Grand Seiko makes as good or better a watch as any mainstream Swiss watchmaker (cough Rolex cough). Grand Seiko makes timepieces that put some high horologists to shame (who shouldn’t be smoking weed in the first place). The Japanese watchmaker’s oeuvre now includes the Grand Seiko Constant Force Tourbillon, the world’s first constant force tourbillon. How great is that? . . .
Well, the T0 (that’s a zero not an “o”) is Grand Seiko’s first tourbillon, their first constant force mechanism and their first constant force tourbillon. Given the ticking sound the movement makes (via a ceramic stop wheel), it’s also their first hip-hop beat track.
Seiko spent seven years developing the T0. The resulting technical accolades are completely lost on John Q Public. Well, not completely. Simply put, the Grand Seiko Constant Force Tourbillon is the world’s most accurate mechanical watch.
Hang on. Make that the world’s most accurate disembodied mechanical watch movement. Also note: the T0’s tourbillon is not the key to this accomplishment.
If you leave a disembodied watch movement on a shelf with the dial vertical, gravity exerts a measurable effect on the escapement and balance wheel. Mounting those bits in a rotating cage cancels out gravity’s influence and improves accuracy. Not by much, but some.
What blessing does a tourbillon bestow upon a wristwatch, aside from bragging rights, a huge price tag and the horological equivalent of a circus side show ? Nothing much, accuracy-wise, veering dangerously close to “none.” wikipedia.org:
The attitude of a wristwatch changes frequently from vertical to horizontal depending on the wearer’s hand movement. The effect of a tourbillon is small compared to the change in rate resulting from changes from vertical to horizontal, and vice versa.
Not to put too fine a point on it, the Grand Seiko Constant Force Tourbillon’s world-beating accuracy is down to other stuff.
As an English major from a minor university, I’m not qualified to provide a technical analysis of the T0’s innovations. Click here to read The Robb Report’s not entirely boring explanation, or here to read Grand Seiko’s longer, less jargon-filled story of the T0’s genesis.
Bottom line: Grand Seiko claims the T0 is accurate to less than half a second a day.
That’s 1.5 seconds more accurate that the 3230 movement found in Rolex’s recently released Superlative Chronometer-rated Submariner – which has the disadvantage of being an actual watch, rather than a disembodied movement.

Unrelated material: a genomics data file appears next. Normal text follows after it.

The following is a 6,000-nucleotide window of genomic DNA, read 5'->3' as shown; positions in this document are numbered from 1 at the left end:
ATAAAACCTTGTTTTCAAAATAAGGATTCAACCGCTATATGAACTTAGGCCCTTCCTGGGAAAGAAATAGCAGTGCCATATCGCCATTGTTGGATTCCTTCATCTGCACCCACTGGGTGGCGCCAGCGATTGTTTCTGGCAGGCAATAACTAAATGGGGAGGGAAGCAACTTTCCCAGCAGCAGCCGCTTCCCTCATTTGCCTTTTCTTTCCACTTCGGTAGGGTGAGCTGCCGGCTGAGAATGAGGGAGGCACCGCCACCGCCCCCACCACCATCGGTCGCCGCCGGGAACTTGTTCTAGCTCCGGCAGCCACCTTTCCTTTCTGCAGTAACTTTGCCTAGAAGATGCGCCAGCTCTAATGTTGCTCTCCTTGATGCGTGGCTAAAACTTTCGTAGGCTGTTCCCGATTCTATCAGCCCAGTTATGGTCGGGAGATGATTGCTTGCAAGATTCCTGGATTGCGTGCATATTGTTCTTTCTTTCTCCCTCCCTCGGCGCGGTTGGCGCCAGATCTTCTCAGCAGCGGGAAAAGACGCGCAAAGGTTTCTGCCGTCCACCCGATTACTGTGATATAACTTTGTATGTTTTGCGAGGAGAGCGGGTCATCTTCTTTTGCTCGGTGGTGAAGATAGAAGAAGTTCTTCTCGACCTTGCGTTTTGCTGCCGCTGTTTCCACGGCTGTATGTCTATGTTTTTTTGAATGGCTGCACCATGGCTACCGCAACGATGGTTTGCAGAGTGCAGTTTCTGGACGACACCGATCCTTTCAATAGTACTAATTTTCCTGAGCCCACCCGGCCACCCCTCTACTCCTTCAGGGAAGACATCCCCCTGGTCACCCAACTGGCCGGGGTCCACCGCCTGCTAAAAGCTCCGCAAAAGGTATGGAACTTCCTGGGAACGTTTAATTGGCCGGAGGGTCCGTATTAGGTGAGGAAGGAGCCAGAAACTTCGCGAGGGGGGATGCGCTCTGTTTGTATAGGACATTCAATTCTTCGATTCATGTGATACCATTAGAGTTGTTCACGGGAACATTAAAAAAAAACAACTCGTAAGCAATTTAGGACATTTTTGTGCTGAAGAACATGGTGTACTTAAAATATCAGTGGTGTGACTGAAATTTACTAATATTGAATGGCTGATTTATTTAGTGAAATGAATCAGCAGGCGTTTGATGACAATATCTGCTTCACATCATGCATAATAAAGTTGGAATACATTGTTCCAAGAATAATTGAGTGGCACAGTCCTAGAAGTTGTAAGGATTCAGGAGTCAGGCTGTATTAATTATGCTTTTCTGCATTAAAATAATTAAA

The Grand Seiko Constant Force Tourbillon is significantly less accurate than Grand Seikos’ own 9R Spring Drive movement, accurate to one second per month.
That’s not to take away the enormity of GS’s latest accomplishment. The Grand Seiko Constant Force Tourbillon is a technological tour de force. But to what end? Here’s their take on the movement’s raison d’être.
The T0 is just a concept creation, but it is far more than that. As the Observatory Competitions significantly developed the performance of Grand Seiko, the pursuit for higher accuracy and the watchmaking technologies including movement finishing of T0 contributed to refining the revolutionary mechanical caliber, 9SA5. T0 shows a brilliant future for Grand Seiko rather than simply showcasing its exceptional technological expertise.
Got it! Lessons learned from this project inform Grand Seiko’s other products.
Meanwhile, the short-sighted horological press and single-minded collectors keep asking the crass if entirely obvious question: when will the GS stuff the T0 into a watch? Will there be a Godzilla edition?
OK, that last one is me.
Anyway, I’m kinda bummed by the Grand Seiko Constant Force Tourbillon. I thought GS was above messing around with antiquated time-telling technology, of which the tourbillon is the poster child.
Then again, I’d sell a kidney for a Grand Seiko pocket watch – a timepiece that would make good use of the T0’s update on Breguet’s spinny thing and provide a larger canvas for GS’s insane level of craftsmanship.
In any case – and I bet Grand Seiko eventually puts the T0 into an awesome case – hats off to Takuma Kawauchiya. For whatever reason, the Japanese horologist moved the backwards-looking ball forwards. And that’s saying something. What, I’m still not entirely sure. But something.